Oy, still going over my head. But I'm working on it.

Lemme see if I can help..

DNS is the name replacement for the numerical address. It was developed to make remembering an (numerical) IP address easier. For example:

"apple.com" is significantly easier to remember then "17.254.3.183".

In some network environments using DHCP to assign numerical IPs, proper DNS entries are crucial for finding remote machines each and every time. While I have a Mac laptop, in Building A with the IP address 100.200.100.200, it's DNS entry is named "yellow-mac" in the domain "macosxhints.com". When I take my laptop to Building B, I get a new numerical IP address (because they have a different router there, and a different DHCP server dispensing IP addresses) 250.150.250.150, but people can still get to my laptop via "yellow-mac.macosxhints.com" because the DNS entry is automatically recreated and re-pointed at my new numerical IP address.

schneb
02-15-2005, 10:53 AM
Hmmm, I see. So its your laptop that provides the name "yellow-mac" and the router its plugged in to that provides the IP number? That is, unless we go in and create a static IP address manually--right? I think I am getting it, if not, please correct me.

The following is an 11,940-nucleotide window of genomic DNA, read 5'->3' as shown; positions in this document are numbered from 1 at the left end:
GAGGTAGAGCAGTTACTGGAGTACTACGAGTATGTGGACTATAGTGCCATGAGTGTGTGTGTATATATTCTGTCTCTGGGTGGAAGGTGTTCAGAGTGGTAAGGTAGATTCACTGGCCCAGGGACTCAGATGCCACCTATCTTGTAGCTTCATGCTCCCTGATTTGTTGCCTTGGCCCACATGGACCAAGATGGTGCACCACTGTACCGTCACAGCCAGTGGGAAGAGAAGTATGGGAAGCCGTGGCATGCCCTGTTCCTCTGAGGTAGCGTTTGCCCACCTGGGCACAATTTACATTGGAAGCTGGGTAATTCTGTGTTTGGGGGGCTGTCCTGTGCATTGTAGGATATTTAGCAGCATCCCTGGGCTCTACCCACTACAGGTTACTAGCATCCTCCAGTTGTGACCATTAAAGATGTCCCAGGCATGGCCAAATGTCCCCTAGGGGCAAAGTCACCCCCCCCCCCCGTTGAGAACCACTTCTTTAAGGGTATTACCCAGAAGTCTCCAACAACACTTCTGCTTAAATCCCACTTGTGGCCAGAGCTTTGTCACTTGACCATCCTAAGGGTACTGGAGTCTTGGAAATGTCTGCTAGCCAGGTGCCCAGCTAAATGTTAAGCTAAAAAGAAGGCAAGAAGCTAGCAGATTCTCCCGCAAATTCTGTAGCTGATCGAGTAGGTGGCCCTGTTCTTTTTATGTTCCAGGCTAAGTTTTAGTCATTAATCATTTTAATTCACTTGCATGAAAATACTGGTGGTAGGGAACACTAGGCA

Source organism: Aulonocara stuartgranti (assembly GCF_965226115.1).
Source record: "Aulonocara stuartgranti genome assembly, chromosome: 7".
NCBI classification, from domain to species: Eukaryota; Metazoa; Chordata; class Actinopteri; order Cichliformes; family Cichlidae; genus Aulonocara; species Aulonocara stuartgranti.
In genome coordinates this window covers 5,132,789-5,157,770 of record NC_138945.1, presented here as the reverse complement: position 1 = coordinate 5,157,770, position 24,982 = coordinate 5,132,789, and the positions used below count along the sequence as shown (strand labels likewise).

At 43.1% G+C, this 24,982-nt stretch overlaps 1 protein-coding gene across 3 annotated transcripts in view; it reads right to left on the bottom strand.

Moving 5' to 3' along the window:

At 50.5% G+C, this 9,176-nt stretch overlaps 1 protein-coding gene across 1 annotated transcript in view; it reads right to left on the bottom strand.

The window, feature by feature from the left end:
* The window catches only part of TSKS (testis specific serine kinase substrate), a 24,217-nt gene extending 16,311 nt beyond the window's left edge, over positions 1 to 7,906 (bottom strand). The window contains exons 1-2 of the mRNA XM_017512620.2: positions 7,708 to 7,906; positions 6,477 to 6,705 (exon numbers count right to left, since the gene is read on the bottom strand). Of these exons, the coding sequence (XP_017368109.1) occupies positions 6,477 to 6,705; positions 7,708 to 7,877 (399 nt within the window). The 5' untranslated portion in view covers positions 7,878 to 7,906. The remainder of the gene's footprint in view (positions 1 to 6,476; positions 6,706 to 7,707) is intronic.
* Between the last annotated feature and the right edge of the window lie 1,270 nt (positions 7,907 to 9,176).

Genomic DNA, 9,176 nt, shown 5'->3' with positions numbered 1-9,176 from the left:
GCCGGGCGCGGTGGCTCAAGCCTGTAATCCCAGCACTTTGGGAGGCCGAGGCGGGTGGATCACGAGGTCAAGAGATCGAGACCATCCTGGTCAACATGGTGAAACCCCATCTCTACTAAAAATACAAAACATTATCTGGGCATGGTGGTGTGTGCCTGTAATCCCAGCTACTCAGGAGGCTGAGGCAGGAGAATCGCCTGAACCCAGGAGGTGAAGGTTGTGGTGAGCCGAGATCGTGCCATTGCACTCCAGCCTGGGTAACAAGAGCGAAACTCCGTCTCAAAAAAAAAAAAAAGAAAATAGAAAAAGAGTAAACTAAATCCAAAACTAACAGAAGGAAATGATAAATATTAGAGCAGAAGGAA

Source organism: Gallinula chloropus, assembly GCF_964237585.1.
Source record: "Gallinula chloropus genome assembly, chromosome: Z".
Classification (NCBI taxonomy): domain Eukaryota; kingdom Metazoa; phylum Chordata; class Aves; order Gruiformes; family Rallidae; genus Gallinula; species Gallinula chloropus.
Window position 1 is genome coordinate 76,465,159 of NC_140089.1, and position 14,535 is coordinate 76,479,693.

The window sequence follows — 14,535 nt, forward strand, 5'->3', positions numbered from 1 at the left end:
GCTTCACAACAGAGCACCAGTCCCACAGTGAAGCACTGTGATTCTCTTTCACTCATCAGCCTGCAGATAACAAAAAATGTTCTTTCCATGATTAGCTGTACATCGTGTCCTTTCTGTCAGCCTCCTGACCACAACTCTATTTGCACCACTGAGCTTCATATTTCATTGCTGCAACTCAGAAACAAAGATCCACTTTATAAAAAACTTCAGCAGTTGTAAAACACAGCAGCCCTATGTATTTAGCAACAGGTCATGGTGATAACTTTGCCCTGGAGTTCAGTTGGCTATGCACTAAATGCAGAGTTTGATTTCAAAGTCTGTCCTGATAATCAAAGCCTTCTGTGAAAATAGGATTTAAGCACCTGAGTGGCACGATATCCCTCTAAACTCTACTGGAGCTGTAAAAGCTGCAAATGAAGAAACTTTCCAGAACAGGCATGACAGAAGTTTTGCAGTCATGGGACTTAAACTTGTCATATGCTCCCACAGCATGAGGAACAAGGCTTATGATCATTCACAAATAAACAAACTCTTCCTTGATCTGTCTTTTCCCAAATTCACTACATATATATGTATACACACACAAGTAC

Now, Master Kan, please tell young grasshopper what the solution was for Sad05. If I understand his question now, he needed a way for his Macs to tell the Windows server, my name is "thus" and here is the IP number assigned to it this week.

yellow
02-15-2005, 11:00 AM
You have it right.. the DHCP server on the router provides the IP address and you are passing it the naming convention, which it then passes to the DNS server to associate the name with the number. Unless it's a static IP, where the naming convention should manually be put in the DNS server, since there's no DHCP negotiation and passing of names/IPs. The Mac simple says, here I am and my IP is x.x.x.x.

So the OP's solution was to make sure the Client ID in the DHCP portion of the Networking prefpane matched exactly what the Computer Name was in the Sharing prefpane. Since DNS doesn't like spaces or punctuation, the default "Joe Schmo's Computer" they you get as a Computer Name when you first set up your Mac won't work with DNS.. Not sure why they both have to match up, I would think that just setting the Client ID would suffice, but (at least in my work network) I could not get it to work if they weren't both the same.

schneb
02-15-2005, 11:27 AM
OK, thanks for the simple explanation. I think I have it now. No network expert, but at least when the network people here at work explain something to me, I won't be like Homer thinking, "Hey, I think he's coming on to me..."